In four days’ time we’ve seen the most severe weather we’ve ever encountered on Happy Times. Two nasty squalls in one week seems a bit much. Although we were anchored on both occasions, we felt uneasy and vulnerable until after the storms had passed.
Monday’s squall struck about 4 p.m. It began innocently enough with a lot of rain. Then the wind cranked up, raising the waves to about four feet in height. The waves shifted frequently, first coming from one direction then another. For Mike and me, it was as though we were seated inside a giant washing machine. The wind also changed direction frequently and pushed us to within 200 yards of rocky shore.
Meanwhile, Mikayla remained ashore. She had taken the dinghy to Port Louis Marina around 1 p.m. to visit friends. The waves and wind were too severe for her to return, and we were relieved that she could stay safely on land.
Mikayla ventured out in the dinghy with Brandon Wyrick of s/v Sol-Mate, though, when they heard a call for help from Susie Stanhope of The Spirited Lady. Susie’s yacht was tied on the megayacht dock that is closest to the bay’s opening. The waves were rolling in and smashing her vessel up against the finger dock that was doing its own version of the dance known as the worm.
Susie initially called for additional fenders. She needed much more, however, so Mikayla drove Brandon to her dock and the three of them secured Spirited Lady with hurricane lines loaned by Bill and JoAnne Harris of Ultra. About that time one of the bow lines snapped, and the yacht withstood its loss.
Other boats throughout our anchorage near Grand Anse Beach suffered other skirmishes with the wind and waves. Fortunately, no one was injured. By about 10 p.m. the squall subsided and the rain petered out. The waves continued to jostle Happy Times but not to the extent they had during the storm. The next morning the sea was calm and glassy, and we had beautiful sunshine.
Today’s squall began as innocently as Monday’s. Mikayla and I returned to Happy Times following French class about 5:30 p.m. About 20 feet from the stern, the heavens opened up and poured and poured.
We had scarcely set foot on the boat when a sailor next to us on a monohull yelled, “Happy Times, Happy Times! You’re dragging!”
Mikayla and I immediately set about to raise the anchor and reset it. We took our typical positions with Mikayla at the helm and me at the windlass. We bounced around quite a bit and came close to s/v 3/4 Time, but we successfully raised the anchor and proceeded to move. Only we couldn’t get anywhere.
Happy Times was down to one engine on the port side. Our starboard engine had been experiencing electrical problems for a few days. Although we had traveled to Prickly Bay earlier in the day, Happy Times struggled to move in the driving rain and wind. When the boat did move, it was firmly in one direction. Basically, we were going in circles.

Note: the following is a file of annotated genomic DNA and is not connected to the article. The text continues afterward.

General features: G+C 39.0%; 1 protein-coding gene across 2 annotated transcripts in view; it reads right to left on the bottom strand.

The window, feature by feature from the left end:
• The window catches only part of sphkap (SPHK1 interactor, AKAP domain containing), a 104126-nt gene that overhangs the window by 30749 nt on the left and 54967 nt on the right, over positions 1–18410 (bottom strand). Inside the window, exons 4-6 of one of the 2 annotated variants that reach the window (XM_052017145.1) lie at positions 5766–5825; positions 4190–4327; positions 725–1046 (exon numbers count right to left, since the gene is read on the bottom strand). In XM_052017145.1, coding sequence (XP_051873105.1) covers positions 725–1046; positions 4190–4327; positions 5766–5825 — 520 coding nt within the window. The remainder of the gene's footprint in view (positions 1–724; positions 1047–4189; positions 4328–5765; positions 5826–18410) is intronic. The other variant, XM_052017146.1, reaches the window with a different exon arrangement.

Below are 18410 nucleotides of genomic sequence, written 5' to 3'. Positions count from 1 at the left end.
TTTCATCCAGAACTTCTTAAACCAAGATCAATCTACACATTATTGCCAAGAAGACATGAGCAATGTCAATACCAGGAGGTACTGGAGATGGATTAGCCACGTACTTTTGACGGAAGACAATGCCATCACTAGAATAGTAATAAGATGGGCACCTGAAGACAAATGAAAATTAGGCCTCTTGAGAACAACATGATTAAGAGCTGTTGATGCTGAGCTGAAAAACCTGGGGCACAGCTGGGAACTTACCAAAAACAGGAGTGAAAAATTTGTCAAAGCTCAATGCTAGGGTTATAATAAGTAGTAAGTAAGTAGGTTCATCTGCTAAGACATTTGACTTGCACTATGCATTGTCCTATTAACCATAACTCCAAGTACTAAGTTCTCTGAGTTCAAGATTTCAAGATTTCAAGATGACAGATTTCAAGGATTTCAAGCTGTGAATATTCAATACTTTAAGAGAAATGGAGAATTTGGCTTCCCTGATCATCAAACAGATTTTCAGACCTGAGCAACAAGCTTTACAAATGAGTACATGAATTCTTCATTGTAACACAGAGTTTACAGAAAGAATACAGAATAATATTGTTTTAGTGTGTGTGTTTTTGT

Mikayla and I had planned to simply pull up the anchor and motor to a different spot to reset it. Or even drive around the bay until Mike returned from volleyball. (Yes, he missed all this excitement!)
After another of Mikayla’s frantic calls failed to raise her Dad on the VHF, Carl Butler of s/v Sanctuary offered to come over and help us. Thank goodness! Then another sailor, Robin, arrived from his vessel.
Carl took over the helm and attempted to steer HT to a mooring ball. Robin remained in his dinghy and pushed HT along the starboard side, acting as the starboard engine. Happy Times couldn’t make any headway. It was nerve-wracking, because we had little control and came close to a few vessels.
Carl suggested that we re-anchor. Mikayla and Robin went to the bow and began letting the anchor down. I relayed their progress to Carl as the storm wiped out any other sound but the rain pounding the ocean’s surface. Carl held HT steady as the anchor played out to the end of the 125’ rode. Thank God, the anchor held. We had marked the spot using the GPS, and we appeared to be secure.
About that time a fellow bounded up alongside HT in his dinghy. He yelled something that none of us could understand. He repeated his message twice to no avail. Finally, I heard him say, “Your wife needs you!” Robin and Carl immediately jumped into their dinghies and headed back to their vessels.
Mikayla and I stayed in the cockpit as the squall continued to swirl around us. (Our instruments clocked the wind at 50 knots. Someone at Secret Harbor recorded 65 knots.) We talked about our options if the anchor refused to hold. We didn’t come up with many. With our proximity to shore and open water, our situation looked grim.
Suddenly I spotted a dinghy coming our way. Our guardian angel who had come to hail Robin and Carl had returned. This time, Zazier of s/v Dreamette brought Mike with him.
Mike’s pleasant afternoon of volleyball with our cruising friends came to a screeching halt. As everyone finished their beers at Secret Harbor Marina, the wind ballooned from a gentle breeze into a full-fledged squall. Everyone dashed to their dinghies to check on their boats.
Meanwhile, Jeff on s/v Raggedy Chap called George the bus driver on his mobile and told him to carry Mike from Secret Harbor to Prickly Bay. Zazier spotted Mike and brought him to HT.
As the storm intensified, so did the radio chatter. People called one another with offers to help secure boats. Others anxiously called out warnings. Boats dragged everywhere. A large commercial vessel with no apparent crew on board drifted across Clarke’s Court Bay and threatened other vessels.
Once Mike was back on board, we assessed our position. Random weather reports indicated that more squalls were headed our way. We put out an additional anchor and finally went to bed, exhausted and safe, around 10 p.m.